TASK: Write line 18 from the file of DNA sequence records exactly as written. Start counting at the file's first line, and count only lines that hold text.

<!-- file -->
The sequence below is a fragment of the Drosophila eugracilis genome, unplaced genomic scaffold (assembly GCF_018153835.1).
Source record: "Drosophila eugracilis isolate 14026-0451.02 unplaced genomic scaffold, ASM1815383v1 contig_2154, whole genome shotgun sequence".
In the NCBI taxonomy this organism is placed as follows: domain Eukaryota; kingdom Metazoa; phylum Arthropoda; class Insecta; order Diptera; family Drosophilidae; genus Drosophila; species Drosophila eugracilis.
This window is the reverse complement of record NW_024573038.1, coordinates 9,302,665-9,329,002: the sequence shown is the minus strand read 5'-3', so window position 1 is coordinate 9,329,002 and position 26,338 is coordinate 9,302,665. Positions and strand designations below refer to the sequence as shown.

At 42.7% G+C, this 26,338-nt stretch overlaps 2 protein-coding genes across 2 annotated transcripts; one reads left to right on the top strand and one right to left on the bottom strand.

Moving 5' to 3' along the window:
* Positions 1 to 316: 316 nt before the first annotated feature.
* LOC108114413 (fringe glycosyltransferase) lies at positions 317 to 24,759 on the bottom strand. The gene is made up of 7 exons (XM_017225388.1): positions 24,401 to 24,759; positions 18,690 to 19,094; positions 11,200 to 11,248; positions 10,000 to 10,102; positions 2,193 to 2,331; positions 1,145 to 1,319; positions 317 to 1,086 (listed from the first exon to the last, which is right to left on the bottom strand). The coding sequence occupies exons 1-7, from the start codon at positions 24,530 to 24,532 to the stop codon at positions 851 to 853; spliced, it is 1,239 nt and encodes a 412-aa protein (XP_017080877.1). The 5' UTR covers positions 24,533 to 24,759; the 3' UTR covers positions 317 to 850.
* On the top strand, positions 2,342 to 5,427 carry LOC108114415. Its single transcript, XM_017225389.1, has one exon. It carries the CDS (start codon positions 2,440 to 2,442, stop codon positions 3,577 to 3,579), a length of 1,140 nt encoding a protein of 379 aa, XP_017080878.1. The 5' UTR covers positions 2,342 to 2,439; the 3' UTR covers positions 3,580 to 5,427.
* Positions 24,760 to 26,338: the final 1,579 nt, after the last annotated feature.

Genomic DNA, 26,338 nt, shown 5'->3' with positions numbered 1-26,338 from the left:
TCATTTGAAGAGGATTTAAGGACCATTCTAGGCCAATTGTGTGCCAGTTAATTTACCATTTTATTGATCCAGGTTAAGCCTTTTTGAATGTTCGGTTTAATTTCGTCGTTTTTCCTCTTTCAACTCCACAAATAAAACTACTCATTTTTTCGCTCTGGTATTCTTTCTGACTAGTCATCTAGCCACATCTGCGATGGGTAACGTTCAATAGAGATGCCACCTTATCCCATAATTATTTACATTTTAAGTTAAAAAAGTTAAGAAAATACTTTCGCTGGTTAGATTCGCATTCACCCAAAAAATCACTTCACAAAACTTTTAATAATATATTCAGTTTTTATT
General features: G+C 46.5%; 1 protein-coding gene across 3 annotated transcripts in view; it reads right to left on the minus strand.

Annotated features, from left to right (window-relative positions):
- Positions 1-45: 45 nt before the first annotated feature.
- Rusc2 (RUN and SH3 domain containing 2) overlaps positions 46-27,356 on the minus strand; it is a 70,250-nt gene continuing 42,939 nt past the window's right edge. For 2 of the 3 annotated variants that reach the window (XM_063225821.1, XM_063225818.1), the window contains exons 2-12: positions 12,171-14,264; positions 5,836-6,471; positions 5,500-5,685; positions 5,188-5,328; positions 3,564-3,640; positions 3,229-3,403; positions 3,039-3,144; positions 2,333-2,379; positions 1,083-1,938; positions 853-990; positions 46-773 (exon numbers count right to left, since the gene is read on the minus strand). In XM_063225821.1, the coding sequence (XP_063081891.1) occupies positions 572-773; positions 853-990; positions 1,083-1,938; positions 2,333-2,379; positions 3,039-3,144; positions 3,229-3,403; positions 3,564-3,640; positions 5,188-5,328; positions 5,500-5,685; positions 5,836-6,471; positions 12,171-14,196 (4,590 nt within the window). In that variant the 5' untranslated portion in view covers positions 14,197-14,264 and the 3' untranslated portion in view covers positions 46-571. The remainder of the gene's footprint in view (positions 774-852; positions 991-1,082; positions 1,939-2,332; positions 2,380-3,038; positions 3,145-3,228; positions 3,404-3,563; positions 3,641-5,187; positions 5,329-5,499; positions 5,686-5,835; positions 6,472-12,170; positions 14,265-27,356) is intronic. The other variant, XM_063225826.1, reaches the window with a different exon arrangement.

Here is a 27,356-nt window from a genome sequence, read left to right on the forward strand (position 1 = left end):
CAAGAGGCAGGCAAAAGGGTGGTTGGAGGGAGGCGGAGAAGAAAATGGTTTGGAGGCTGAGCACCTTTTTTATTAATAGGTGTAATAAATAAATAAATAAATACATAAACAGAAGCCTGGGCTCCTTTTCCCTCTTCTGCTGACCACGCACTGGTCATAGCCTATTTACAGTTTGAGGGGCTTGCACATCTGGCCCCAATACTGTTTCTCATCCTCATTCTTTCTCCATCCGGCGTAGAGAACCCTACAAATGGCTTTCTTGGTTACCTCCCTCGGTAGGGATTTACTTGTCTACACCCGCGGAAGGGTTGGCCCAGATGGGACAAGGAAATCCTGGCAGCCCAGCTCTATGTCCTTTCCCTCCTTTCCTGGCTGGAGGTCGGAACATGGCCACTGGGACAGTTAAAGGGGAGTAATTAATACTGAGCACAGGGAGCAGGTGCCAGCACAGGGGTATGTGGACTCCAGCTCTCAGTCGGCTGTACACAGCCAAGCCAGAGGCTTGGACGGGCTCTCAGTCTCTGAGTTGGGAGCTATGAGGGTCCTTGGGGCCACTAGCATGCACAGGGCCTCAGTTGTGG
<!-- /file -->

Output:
CAAGAGGCAGGCAAAAGGGTGGTTGGAGGGAGGCGGAGAAGAAAATGGTTTGGAGGCTGAGCACCTTTTTTATTAATAGGTGTAATAAATAAATAAATAAATACATAAACAGAAGCCTGGGCTCCTTTTCCCTCTTCTGCTGACCACGCACTGGTCATAGCCTATTTACAGTTTGAGGGGCTTGCACATCTGGCCCCAATACTGTTTCTCATCCTCATTCTTTCTCCATCCGGCGTAGAGAACCCTACAAATGGCTTTCTTGGTTACCTCCCTCGGTAGGGATTTACTTGTCTACACCCGCGGAAGGGTTGGCCCAGATGGGACAAGGAAATCCTGGCAGCCCAGCTCTATGTCCTTTCCCTCCTTTCCTGGCTGGAGGTCGGAACATGGCCACTGGGACAGTTAAAGGGGAGTAATTAATACTGAGCACAGGGAGCAGGTGCCAGCACAGGGGTATGTGGACTCCAGCTCTCAGTCGGCTGTACACAGCCAAGCCAGAGGCTTGGACGGGCTCTCAGTCTCTGAGTTGGGAGCTATGAGGGTCCTTGGGGCCACTAGCATGCACAGGGCCTCAGTTGTGG